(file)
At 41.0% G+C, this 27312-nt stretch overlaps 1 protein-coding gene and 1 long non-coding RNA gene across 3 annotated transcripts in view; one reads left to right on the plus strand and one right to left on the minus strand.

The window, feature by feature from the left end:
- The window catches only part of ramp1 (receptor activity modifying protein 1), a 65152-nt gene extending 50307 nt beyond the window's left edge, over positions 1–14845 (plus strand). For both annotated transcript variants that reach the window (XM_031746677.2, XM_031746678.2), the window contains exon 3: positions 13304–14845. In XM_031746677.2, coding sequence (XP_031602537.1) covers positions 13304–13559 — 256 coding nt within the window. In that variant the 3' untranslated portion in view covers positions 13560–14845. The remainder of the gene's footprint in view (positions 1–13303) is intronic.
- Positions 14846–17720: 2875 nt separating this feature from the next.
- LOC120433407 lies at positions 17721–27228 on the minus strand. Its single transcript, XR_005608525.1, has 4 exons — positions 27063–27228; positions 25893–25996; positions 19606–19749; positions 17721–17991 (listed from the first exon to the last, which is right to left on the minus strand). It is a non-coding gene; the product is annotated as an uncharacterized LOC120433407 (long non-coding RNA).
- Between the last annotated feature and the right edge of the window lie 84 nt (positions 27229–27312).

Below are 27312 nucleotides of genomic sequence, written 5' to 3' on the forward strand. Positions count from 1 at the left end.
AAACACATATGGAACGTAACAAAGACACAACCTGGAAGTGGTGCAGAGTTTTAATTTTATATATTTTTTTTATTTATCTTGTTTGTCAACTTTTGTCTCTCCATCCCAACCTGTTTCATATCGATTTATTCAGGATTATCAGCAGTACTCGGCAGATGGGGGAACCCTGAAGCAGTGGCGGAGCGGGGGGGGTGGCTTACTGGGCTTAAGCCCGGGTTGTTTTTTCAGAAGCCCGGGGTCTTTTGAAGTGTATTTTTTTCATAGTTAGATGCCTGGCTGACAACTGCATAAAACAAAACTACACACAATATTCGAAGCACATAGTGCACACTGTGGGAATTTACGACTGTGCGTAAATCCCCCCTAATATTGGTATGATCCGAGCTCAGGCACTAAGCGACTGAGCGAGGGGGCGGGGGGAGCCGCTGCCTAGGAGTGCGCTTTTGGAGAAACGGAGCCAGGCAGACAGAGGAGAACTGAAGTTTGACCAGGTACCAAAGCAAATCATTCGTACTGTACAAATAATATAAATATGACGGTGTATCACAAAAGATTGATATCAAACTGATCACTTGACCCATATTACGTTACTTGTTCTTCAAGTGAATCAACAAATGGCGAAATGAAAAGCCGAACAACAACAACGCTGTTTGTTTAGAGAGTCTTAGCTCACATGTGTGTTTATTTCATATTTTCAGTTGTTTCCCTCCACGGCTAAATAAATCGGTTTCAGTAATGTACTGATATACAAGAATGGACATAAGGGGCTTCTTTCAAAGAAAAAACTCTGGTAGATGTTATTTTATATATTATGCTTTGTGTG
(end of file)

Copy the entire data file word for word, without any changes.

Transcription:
At 41.0% G+C, this 27312-nt stretch overlaps 1 protein-coding gene and 1 long non-coding RNA gene across 3 annotated transcripts in view; one reads left to right on the plus strand and one right to left on the minus strand.

The window, feature by feature from the left end:
- The window catches only part of ramp1 (receptor activity modifying protein 1), a 65152-nt gene extending 50307 nt beyond the window's left edge, over positions 1–14845 (plus strand). For both annotated transcript variants that reach the window (XM_031746677.2, XM_031746678.2), the window contains exon 3: positions 13304–14845. In XM_031746677.2, coding sequence (XP_031602537.1) covers positions 13304–13559 — 256 coding nt within the window. In that variant the 3' untranslated portion in view covers positions 13560–14845. The remainder of the gene's footprint in view (positions 1–13303) is intronic.
- Positions 14846–17720: 2875 nt separating this feature from the next.
- LOC120433407 lies at positions 17721–27228 on the minus strand. Its single transcript, XR_005608525.1, has 4 exons — positions 27063–27228; positions 25893–25996; positions 19606–19749; positions 17721–17991 (listed from the first exon to the last, which is right to left on the minus strand). It is a non-coding gene; the product is annotated as an uncharacterized LOC120433407 (long non-coding RNA).
- Between the last annotated feature and the right edge of the window lie 84 nt (positions 27229–27312).

Below are 27312 nucleotides of genomic sequence, written 5' to 3' on the forward strand. Positions count from 1 at the left end.
AAACACATATGGAACGTAACAAAGACACAACCTGGAAGTGGTGCAGAGTTTTAATTTTATATATTTTTTTTATTTATCTTGTTTGTCAACTTTTGTCTCTCCATCCCAACCTGTTTCATATCGATTTATTCAGGATTATCAGCAGTACTCGGCAGATGGGGGAACCCTGAAGCAGTGGCGGAGCGGGGGGGGTGGCTTACTGGGCTTAAGCCCGGGTTGTTTTTTCAGAAGCCCGGGGTCTTTTGAAGTGTATTTTTTTCATAGTTAGATGCCTGGCTGACAACTGCATAAAACAAAACTACACACAATATTCGAAGCACATAGTGCACACTGTGGGAATTTACGACTGTGCGTAAATCCCCCCTAATATTGGTATGATCCGAGCTCAGGCACTAAGCGACTGAGCGAGGGGGCGGGGGGAGCCGCTGCCTAGGAGTGCGCTTTTGGAGAAACGGAGCCAGGCAGACAGAGGAGAACTGAAGTTTGACCAGGTACCAAAGCAAATCATTCGTACTGTACAAATAATATAAATATGACGGTGTATCACAAAAGATTGATATCAAACTGATCACTTGACCCATATTACGTTACTTGTTCTTCAAGTGAATCAACAAATGGCGAAATGAAAAGCCGAACAACAACAACGCTGTTTGTTTAGAGAGTCTTAGCTCACATGTGTGTTTATTTCATATTTTCAGTTGTTTCCCTCCACGGCTAAATAAATCGGTTTCAGTAATGTACTGATATACAAGAATGGACATAAGGGGCTTCTTTCAAAGAAAAAACTCTGGTAGATGTTATTTTATATATTATGCTTTGTGTG